Thursday, 5 September 2013

BRCA1 Lunar0 Still in Play...

So, I got my BRCA1 result. Positive. The evening skies have run with fire and blood ever since. Clearly I and all my good friends are quite bad at thinking negative, even when we try. But thank you for trying.

There are options, none of them simple or free of trauma or entirely satisfying.

I can walk away, forget about it, get on with the rest of my life.

I can have lots of screening - MMRs and mammograms. Until...

I can dedicate myself to my health in a web of ways outside of Western medicine.

I can have my breasts cut off now and my womb and ovaries taken out when I'm 40, in five years time.

No way can I forget about it. The horror of orphaning Pickle when she's already been through so much is unspeakable. It has run ragged through my nightmares and slashed me awake many nights. So no walking away for me. 

Screening, for me, feels like a rollercoaster which you know is more likely to end badly than not. 'Badly' might not mean death, but in my situation, chemotherapy is just not possible either. Of course my wonderful community would help me - they thrive on a soup and sympathy rota - but I would not be able to care adequately for Pickle for a long time, and how could I get her to believe that I would get better when we couldn't be sure and we thought that about her dad? No. Not my choice.

If I didn't have Pickle; if my death wouldn't mean a small girl lost the last of her nuclear family; I really might immerse myself in my own wellbeing (do please write in with the reason we're not all doing this anyway) in may ways, particularly Traditional Chinese Medicine which has some form here ('some' meaning thousands of years). I might aim for quality of life and spend some of that time praying for maximum quantity too. I feel that would be the most courageous choice, the most life-affirming, self-loving. The biggest YES to the universe which is asking me, Do you want to stay? But, and this is new for me, I am tempering courage with a stoic clarity of mind. Yes, this is the best option for me-in-a-vacuum. No, this is not the best option for me-in-my-life. My wise friend reminded me I needed to listen to a voice other than my Tiger Mama to make sure my decision was right. I did. I found this voice, which says with Falstaff: 'The better part of valour is discretion; in the which better part I have saved my life.' 

Which leaves me with cutting off my breasts. There are nicer or (not and) more clinical ways of describing a double mastectomy, but I challenge you to find a truer one. It is, however, a much more complicated procedure than I had imagined, with grotesque decisions to be made. The big one is to reconstruct or not to reconstruct. This I don't have an answer to yet, although I am swayed by these beauties.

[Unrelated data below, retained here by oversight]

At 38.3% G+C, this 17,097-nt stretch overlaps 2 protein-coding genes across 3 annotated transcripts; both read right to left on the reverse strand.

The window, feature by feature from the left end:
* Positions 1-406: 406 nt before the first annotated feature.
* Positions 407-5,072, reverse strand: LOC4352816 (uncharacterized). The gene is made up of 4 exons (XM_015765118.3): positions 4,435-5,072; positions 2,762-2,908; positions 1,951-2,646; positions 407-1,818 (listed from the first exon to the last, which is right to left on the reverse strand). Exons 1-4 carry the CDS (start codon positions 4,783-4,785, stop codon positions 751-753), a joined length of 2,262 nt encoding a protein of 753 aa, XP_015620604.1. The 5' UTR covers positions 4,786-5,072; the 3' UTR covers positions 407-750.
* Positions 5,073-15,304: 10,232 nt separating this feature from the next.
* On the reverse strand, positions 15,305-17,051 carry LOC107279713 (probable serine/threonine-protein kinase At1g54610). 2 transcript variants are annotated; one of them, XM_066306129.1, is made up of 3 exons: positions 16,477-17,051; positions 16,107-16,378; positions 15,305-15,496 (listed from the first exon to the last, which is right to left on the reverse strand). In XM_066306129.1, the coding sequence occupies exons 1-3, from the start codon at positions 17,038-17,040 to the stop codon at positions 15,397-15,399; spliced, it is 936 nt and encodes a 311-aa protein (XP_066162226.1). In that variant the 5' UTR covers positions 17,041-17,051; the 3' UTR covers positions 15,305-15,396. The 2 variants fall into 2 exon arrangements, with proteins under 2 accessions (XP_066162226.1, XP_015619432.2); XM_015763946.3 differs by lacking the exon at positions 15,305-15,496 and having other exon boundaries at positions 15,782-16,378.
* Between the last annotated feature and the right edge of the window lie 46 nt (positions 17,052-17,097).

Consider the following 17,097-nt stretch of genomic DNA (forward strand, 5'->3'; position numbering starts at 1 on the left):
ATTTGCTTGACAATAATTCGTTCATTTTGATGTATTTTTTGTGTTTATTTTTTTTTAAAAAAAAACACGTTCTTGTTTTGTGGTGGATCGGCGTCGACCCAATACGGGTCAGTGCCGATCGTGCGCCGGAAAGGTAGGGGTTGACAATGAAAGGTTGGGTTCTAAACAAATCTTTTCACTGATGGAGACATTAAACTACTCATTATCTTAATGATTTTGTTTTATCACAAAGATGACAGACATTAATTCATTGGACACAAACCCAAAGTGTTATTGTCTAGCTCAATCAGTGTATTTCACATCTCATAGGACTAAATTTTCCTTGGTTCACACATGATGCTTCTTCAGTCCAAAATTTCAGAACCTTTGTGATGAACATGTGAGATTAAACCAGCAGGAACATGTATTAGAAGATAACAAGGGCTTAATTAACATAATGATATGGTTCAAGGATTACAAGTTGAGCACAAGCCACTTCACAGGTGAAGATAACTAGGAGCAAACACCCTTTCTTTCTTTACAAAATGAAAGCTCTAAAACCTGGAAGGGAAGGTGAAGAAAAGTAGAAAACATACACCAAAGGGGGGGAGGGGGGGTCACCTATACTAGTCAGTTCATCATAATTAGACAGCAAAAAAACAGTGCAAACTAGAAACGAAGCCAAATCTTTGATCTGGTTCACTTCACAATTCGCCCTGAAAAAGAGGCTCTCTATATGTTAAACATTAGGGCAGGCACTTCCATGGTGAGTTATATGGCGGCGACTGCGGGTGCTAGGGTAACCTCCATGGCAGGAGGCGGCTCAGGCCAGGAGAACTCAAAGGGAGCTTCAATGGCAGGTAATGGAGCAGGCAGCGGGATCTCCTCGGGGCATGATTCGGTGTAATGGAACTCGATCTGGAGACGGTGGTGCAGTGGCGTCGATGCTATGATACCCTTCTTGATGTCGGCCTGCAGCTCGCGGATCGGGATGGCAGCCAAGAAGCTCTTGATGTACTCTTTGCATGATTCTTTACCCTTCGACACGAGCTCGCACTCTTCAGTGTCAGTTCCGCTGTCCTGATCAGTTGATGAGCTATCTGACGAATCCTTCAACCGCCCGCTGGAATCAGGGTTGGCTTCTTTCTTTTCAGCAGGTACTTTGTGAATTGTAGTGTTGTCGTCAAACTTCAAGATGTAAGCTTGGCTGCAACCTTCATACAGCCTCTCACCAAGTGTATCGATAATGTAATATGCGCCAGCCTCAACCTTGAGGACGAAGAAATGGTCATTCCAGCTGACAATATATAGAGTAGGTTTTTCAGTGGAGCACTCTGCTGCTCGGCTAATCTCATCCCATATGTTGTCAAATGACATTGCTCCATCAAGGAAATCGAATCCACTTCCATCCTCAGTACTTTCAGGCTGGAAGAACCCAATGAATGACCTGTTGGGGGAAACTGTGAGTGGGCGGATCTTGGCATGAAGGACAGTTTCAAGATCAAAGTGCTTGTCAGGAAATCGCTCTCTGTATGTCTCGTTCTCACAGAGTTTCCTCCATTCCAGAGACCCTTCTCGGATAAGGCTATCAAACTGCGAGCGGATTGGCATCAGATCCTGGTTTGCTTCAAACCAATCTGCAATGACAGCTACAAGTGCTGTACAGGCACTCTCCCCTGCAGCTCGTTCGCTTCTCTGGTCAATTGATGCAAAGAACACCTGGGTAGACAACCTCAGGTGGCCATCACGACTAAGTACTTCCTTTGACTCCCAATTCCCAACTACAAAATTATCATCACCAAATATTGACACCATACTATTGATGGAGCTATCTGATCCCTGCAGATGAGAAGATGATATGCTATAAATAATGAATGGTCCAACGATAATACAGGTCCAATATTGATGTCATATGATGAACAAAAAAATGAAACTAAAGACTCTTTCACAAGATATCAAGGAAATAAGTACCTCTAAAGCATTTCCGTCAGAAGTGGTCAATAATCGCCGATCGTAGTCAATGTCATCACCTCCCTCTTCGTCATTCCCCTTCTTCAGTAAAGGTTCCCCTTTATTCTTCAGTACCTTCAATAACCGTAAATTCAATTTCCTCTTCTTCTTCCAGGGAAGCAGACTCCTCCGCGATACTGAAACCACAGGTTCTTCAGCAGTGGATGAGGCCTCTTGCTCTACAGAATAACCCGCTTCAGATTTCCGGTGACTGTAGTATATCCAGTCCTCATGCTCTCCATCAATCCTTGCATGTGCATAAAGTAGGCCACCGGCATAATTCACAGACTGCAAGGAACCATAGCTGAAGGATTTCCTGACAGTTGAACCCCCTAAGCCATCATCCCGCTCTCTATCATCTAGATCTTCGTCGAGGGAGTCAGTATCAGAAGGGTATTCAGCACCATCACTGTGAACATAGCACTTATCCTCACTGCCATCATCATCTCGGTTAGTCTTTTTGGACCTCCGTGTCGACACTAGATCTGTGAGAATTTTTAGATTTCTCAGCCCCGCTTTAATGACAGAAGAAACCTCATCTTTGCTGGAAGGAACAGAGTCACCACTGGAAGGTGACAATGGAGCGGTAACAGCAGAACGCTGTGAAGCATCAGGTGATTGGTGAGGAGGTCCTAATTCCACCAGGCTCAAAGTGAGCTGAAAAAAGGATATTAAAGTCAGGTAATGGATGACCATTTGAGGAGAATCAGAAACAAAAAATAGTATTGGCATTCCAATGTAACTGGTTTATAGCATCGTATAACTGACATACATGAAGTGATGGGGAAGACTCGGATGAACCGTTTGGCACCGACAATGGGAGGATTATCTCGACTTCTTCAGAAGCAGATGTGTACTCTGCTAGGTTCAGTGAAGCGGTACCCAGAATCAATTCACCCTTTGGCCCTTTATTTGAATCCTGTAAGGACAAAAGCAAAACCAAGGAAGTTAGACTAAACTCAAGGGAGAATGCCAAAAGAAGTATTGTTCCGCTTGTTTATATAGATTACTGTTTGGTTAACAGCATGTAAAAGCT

It was my mum who first called a halt to this gene's secret snaking down our bloodline. After early breast cancer, then an unusual form of ovarian cancer, she was offered a DNA profile and found BRCA1. A flurry of 'relatives letters' went out, bringing fear, but also new choices to many homes in my extended family. She will have a double mastectomy very soon, but first, to help us prepare for the gamble of our breasts for our lives, she and I will celebrate our bodies as they are with some life modelling for a couple of particularly lovely and talented artist friends.

It's been tough. I've been stressed and irritable by day - not a fun person for poor Pickle to live with - and tearful and insomniac by night. But I'm accumulating dribs of acceptance and have much support, not least acupuncture from Tom Hirons of the admirable Source Point Community Acupuncture clinic.

I am left knowing only this for sure: I do not want to die. Not yet. There's Pickle to consider, and my family's been through enough grief with losing Thomas and not knowing how long we'll have our mum with us... but it's not only that. I love this life. Truly. I'm still racked and wrecked by grief sometimes and there are things happening in the world on a scale of horror beyond my comprehension. But this world is such a beautiful place still. I remain deeply grateful for every rising sun and moon and tide and shoot and even early three-year-old. If I go ahead with this surgery, it will not be because I am afraid of cancer, and certainly not of death. It will not be about fear at all. It will be because I have a gene which could be the death of me and the woman who once gave me life has now given me the chance to stay alive a lot longer. I will not be part of any 'fight against cancer'. I don't want to 'beat this gene'. Fighting is never the way to win. (Seriously, twenty first century and we're still having to remind each other of that?) No. Not my way. This surgery is an opportunity to sacrifice in the old way; an active choice to lay on the altar of life something I hold most dear. And what do I receive in return? Isn't it obvious? My heart, closer to the surface of my being, nearer to the world around me and the future ahead of me. My fearsome, warrior heart, out there like never before.
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